Getting to "yes" in a world of "no"…

Here’s a little story that hasn’t yet been told, hope you find it interesting!

* * * * * * * *

Though I wrote my first computer game waaay back in 1981, by 1999-2000 I’d grown disenchanted with the near-abusively one-sided way things worked in the industry. Given that one major games publisher tried (unsuccessfully, thank goodness) to sue me for £2.56m while another cancelled a big project days after approving a full-on milestone, you can see why that would be. Hence I decided to do an MBA: this was partly to try to salvage anything worthwhile from the bruising experiences I’d had, but mainly as a form of lightweight business therapy. 🙂

At the same time, I also started to move away from games into an unfashionable mix of embedded development and business analysis. So at some point during late 2002, I put all these pieces together [in a buggy-whip ‘core competency’ kind of way] and began to wonder whether the kind of games user-interface I had been developing for so long could be used to turbo-charge all manner of transactions and activities on commercial electronic devices – in-flight video, ATM machines, vending machines, mobile phones, etc.  Unsurprisingly, this was the point when I coined the deliberately ugly word “gamification“, by which I meant applying game-like accelerated user interface design to make electronic transactions both enjoyable and fast. Note that I was much more interested in applying gamification ideas to electronic devices than to the Web back then: just as now, I wanted to build physical things and to make them fun and effective to use.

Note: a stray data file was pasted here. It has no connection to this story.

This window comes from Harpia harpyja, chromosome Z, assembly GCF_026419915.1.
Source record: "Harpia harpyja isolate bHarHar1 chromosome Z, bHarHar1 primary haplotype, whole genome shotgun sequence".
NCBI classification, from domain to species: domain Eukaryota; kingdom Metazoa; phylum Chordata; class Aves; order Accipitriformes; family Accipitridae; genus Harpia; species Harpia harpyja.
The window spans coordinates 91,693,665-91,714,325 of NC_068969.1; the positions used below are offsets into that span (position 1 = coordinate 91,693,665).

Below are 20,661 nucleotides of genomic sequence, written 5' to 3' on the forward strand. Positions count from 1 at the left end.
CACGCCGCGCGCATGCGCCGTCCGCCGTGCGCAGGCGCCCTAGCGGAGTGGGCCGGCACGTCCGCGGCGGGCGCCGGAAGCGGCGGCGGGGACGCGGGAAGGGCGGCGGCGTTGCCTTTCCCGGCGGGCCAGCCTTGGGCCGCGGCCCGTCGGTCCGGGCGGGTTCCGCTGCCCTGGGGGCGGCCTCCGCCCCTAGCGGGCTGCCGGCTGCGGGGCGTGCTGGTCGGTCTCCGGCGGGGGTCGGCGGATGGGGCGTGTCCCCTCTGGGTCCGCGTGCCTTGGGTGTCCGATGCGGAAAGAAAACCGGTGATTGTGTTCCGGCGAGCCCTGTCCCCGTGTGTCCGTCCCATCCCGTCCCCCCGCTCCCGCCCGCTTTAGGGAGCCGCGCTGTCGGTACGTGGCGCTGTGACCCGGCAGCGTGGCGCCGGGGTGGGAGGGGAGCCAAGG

All of which is why in 2003 (9th April) I founded a one-man consultancy called Conundra Ltd specifically with the idea of pursuing gamification, though I eventually dissolved it in 2006 (17th October) after eliciting no significant customer interest. Here’s a copy of the original 2003/2004 Conundra webpage, which should give a fuller idea of what I was aiming for (though note that the email link there doesn’t actually work, I gave up the domain loooong ago.)

Ultimately, the little genuine gamification work I did was essentially restricted to developing a couple of 3d casual games (3D Pool, 3D Chess) for a mobile phone platform that was never directly released (the Alphamosaic VC01). Sure, these games coupled particularly easy interfaces with high-gloss rendering technologies (direct-maths raytracing on a 16-bit array processor!), but the particular vision of gamification I had briefly glimpsed back in 2002 was simply a decade too early. Besides, the whole MBA mindset that tends to drive such high-concept business ideas was already on the downward slide by then… but that’s a story for another day.

So as far as “gamification” goes, I devised [I believe] the term, tried to make money from it, failed miserably, pulled out long before anyone else used it, and that was pretty much the end of my involvement. Oh well! 🙂

…but there’s a follow-on. Having then joined the CCTV industry and then started to develop my own innovative kind of small ‘speed dome’ security camera (hence ‘nano-dome’, doh!), it only struck me a little while ago that what I was doing was at heart a curious kind of culmination of the gamification path I had started out on way back in 2002. For PTZs – keyboard-steered cameras – are essentially a kind of industrial videogame, and one of the key things I was aiming for with the control software in my own camera was to make it what I would call ‘properly interactive’. And what would that make it but a truly gamified device?

Of course, I may have missed the biggest gamification boat of all (mobile phones), because in many ways Apple picked up the whole gamification UX ball and ran further with it than anyone else. So however much I like Dieter Rams’ designs, I’d argue that maybe the real secret behind Apple’s iWhatever devices isn’t Jonathan Ive’s aesthetic but the underlying idea of gamification – making hard things easy, expressive, near-effortless to use. Automating sprezzatura, one might say. Put in those terms, perhaps the full societal rollout of gamification has only now just begun, hmmm?


Comments on: "The (short) prehistory of “gamification”…" (15)